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Fretless shopping

Discussion in 'Basses [BG]' started by sidonbass, Nov 8, 2018.


  1. Old Blastard

    Old Blastard

    Aug 18, 2013
    Virginia
    They sold pretty well. You see em on eee! Bay and in the TB classifieds now and then.
     
  2. sidonbass

    sidonbass Supporting Member

    May 27, 2006
    Asheville NC
     
  3. Joebone

    Joebone Supporting Member

    Oct 31, 2005
    Los Angeles
    Gonna recommend used, given the $1k. budget. You could well find a Lakland 44-01 or 44-02 at that price point, or for even less. That Tony Franklin sounds like a good choice. One thing I'd insist on, particularly if you're playing latin, is getting an ebony fretboard (not sure if the Franklin has one). I'm addicted to that bit of point on the attack, particularly when soloing in a latin or latin-jazz vein.

    Good luck!
     
  4. sawzalot

    sawzalot Supporting Member

    Oct 18, 2007
    MusicMans make wonderful fretlesses. IMHO the EBMM Sterling model (the one with the offset body and slimmer neck vs. the Stingray) is one of the best fretless designs on earth. I've owned three of them now at different times and they were all incredible. Stingrays are nice too, though I personally prefer the Sterling model. Within your budget too, if you buy them used.
     
  5. tfer

    tfer

    Jan 1, 2014
    And I’d stay away from basses under that amount.

    Fretless basses are unforgiving when it comes to manufacturing. The slightest errors on the fingerboard are magnified to the point that it can be unplayable.

    I truly believe that most players give up in fretless because they bought a cheap bass, that they were forced to fight. My fretless basses are effortless to play. They are a joy.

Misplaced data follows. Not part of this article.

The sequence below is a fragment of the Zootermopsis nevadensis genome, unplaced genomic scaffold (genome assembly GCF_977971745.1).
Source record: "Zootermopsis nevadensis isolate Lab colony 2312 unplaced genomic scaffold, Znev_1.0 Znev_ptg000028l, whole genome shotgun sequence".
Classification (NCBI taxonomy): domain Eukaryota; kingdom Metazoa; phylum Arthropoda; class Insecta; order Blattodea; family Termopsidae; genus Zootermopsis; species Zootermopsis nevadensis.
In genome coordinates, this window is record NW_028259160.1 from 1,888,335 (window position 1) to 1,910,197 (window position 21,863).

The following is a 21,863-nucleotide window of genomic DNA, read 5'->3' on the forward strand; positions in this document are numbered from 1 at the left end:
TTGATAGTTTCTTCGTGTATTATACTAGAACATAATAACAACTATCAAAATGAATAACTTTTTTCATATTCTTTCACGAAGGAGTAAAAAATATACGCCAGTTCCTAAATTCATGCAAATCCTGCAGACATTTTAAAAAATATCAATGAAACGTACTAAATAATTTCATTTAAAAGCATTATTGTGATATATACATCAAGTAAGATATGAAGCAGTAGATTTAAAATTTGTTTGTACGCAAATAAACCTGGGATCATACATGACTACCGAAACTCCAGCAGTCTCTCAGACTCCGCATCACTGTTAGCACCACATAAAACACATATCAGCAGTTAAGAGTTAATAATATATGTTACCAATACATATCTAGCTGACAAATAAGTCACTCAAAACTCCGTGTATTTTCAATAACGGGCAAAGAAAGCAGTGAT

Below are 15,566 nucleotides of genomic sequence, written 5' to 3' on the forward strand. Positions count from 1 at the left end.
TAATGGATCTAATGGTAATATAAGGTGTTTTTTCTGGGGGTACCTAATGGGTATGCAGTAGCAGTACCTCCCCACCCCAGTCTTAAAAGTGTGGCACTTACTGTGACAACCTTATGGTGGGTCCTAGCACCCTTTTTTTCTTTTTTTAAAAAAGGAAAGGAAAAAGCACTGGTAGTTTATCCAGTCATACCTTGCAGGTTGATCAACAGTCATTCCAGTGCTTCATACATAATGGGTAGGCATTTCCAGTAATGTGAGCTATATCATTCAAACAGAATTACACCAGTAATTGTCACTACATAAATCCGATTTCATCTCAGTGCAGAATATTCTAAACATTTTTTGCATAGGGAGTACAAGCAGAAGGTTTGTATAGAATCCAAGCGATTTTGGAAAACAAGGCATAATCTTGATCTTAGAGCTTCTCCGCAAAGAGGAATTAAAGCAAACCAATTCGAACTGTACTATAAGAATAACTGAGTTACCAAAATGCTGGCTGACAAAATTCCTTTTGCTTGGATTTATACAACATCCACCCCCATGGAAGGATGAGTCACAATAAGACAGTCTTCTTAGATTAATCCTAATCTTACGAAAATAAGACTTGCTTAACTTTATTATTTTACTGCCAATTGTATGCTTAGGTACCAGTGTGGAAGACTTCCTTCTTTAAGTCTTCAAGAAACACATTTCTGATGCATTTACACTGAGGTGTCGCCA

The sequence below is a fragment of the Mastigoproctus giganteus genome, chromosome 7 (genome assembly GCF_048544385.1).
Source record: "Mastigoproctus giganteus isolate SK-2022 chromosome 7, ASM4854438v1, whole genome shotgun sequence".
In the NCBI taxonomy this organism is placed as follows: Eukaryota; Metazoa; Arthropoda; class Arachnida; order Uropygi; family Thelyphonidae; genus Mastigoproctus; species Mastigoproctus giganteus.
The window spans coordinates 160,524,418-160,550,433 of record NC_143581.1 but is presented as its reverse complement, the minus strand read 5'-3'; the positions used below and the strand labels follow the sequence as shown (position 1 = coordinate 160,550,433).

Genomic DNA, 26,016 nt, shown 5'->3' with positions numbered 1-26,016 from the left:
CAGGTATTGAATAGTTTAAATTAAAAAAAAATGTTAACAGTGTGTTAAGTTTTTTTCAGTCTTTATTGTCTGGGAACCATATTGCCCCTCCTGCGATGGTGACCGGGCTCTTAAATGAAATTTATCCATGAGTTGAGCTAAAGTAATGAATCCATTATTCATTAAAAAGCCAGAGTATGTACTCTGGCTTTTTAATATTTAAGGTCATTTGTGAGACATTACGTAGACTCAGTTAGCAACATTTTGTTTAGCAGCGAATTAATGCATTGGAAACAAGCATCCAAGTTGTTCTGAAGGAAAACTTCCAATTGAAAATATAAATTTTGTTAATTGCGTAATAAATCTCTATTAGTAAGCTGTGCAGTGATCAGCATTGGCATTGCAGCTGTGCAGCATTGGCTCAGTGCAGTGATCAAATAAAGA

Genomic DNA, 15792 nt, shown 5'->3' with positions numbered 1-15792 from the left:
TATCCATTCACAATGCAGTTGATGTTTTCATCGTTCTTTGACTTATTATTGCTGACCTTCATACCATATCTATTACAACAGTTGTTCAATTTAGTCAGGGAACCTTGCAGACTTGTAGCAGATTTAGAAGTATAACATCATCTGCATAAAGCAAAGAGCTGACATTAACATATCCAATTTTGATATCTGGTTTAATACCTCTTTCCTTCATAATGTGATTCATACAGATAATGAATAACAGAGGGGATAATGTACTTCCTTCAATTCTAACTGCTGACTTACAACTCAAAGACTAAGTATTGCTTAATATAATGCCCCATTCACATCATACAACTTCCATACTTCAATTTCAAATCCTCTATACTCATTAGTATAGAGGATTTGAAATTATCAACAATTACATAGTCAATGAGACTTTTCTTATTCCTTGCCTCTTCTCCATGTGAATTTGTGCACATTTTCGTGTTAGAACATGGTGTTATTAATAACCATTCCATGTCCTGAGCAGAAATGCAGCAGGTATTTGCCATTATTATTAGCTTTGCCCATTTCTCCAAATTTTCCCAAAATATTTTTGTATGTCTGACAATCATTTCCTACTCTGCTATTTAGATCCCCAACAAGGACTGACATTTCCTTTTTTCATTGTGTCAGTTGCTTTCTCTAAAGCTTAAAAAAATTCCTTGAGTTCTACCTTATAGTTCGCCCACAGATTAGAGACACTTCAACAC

DiabolusInMusic and equill like this.
  6. tfer

    tfer

    Jan 1, 2014
    That’s what my next fretless will be.
     
    packhowitzer likes this.
  7. REV

    REV Supporting Member

    Jun 18, 2006
    The Ibanez SHR500 F has a reasonable upright sound for a fretless electric bass and it's in your price range.
     
  8. The "fret" board must be perfect or you won't be able to set it up low to get the mwah. With wood that is not easy to find in cheap basses, not to tell that best wood is ebony. Probably with synthetic materials is better. Then, if you want a modern mwah, avoid acoustic-like basses, f holes, wooden bridges... My fretless is a Sandberg thinline, amazing and crying bass, but it is a woody mwah, great for flamenco but not so much for a pop ballad, for example. The opposite of a Pedulla Pentabuzz.
     
  9. JRA

    JRA my words = opinion Supporting Member

    almost any of them: it's about the setup. if the instrument (neck, nut, bridge) can take an 'appropriate' setup = mwah. good luck with your choices! :thumbsup:

    i think the players who "give up" figure they're in over their heads...they give up too soon because it seems like too much work...
    also: i think the price of the instrument is irrelevant if the bass can be set up correctly for mwah (see above). that said: i'm glad you're happy with your fretless axes! what are they? pics? thanks. ;)
     
  10. twinjet

    twinjet CFM-equipped Moderator Staff Member Gold Supporting Member Supporting Member

    Sep 23, 2008
    49